1. A nice guy in this forum told me “Finding a fun, safe route is the challenge”.
2. Plenty of drinks, Snacks
3. Helmet, sunglasses, Gloves.
4. Bike Trailer or Trailer Bike, should I prepare both? If you bought them before, pls send over the link, thanks.
5. Rechargeable Bike headlight https://amzn.to/2p8eikd (I don’t want to spend too much on those small things, so this DuaFire $19 lamp acceptable?), Battery charger,
6. Toolkit, medical supplies
7. Mobile phone, cash, lock, Toiletries.
8. Distractions. For the children – e.g. tennis ball, Frisbee, action figure.
And, finally, don't forget patience and a sense of humour - remember it won't be long before they'll be waiting for YOU to catch up with THEM!
You don't indicate how old your daughter is or how actively you, your husband and daughter have cycled.
We cycled with our guys from around the time they were 4-5 yo. Starting with a tag along, then transitioning to solo riding. By age 8-10 they could and did comfortably ride 50-80 km per day. Our yonngest son, recently 18, rides his bike on campus. A year ago, he earned a pilot certificate, we wish he would get his driver's license so he could ride the 8 km to airport- until then he rides his bike.
While cycling with our guys, we did learn a few things.
First- the ride is your kid's ride. No matter what you plan, you go at your child's pace and interests.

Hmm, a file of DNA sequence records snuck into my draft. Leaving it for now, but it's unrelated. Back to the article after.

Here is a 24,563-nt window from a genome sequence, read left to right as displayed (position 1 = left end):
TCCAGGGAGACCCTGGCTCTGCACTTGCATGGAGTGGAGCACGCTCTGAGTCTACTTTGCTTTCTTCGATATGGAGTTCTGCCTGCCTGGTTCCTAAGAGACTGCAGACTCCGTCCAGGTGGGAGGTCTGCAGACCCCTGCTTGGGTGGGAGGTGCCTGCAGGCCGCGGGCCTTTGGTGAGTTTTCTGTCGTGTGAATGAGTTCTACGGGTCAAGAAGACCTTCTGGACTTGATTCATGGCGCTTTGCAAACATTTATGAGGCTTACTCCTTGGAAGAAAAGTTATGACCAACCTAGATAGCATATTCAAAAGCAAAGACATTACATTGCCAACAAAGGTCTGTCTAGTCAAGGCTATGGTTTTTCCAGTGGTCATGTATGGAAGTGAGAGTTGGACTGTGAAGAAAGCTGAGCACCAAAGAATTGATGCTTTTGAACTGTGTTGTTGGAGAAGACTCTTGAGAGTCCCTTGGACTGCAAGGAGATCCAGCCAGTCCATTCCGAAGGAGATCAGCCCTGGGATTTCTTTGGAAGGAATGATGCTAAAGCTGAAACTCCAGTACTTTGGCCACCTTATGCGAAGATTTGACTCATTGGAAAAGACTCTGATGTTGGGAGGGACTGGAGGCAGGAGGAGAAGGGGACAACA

Have to hydrate very often, make sure they drink and fueled well. We almost always stopped around 10 am for chocolate milk and potato chips.
Approx once per hour, get off your bikes - walk for 5-10 min, but try not to actually stop to rest.
There are a number of group rides, often these are a good way to start trips.
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Old 05-07-17, 02:37 PM
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My buddy Henry and his family in NL:

Bakfiets en Meer » Blog Archive » Bikes on Dikes
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Old 05-07-17, 02:53 PM
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Originally Posted by Doug64 View Post
This is a very common setup in Europe.
Not really. Actually, there is nothing at all about that photo that is common in Europe, and Germany in particular. Helmets, lycra and gloves are seen only on people who race (or some tourists) and backpacks like those pretty much only on tourists. You do occasionally see some hybrid bikes but the majority are upright IGH and recent sales data show hybrid sales declining.

This looks more like some Americans in Germany.
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Old 05-07-17, 06:16 PM
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Originally Posted by mstateglfr View Post
Ive done some overnights with my kids and have found that expectations on the adult's side should be lowered. Significantly lowered. Like non-existent.
I agree with this. Cycling is way too competitive,emotional and hardcore for kids. Let them be kids. Ive read threads in here about people wanting to know what age to start their kids "cycling"?? Please....do them a favor buy them a captain America bike and skip the in the zone holding the line stuff until they decide if they want that enjoyment in life...
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Old 05-07-17, 06:40 PM
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Originally Posted by EnjoyinTheRide View Post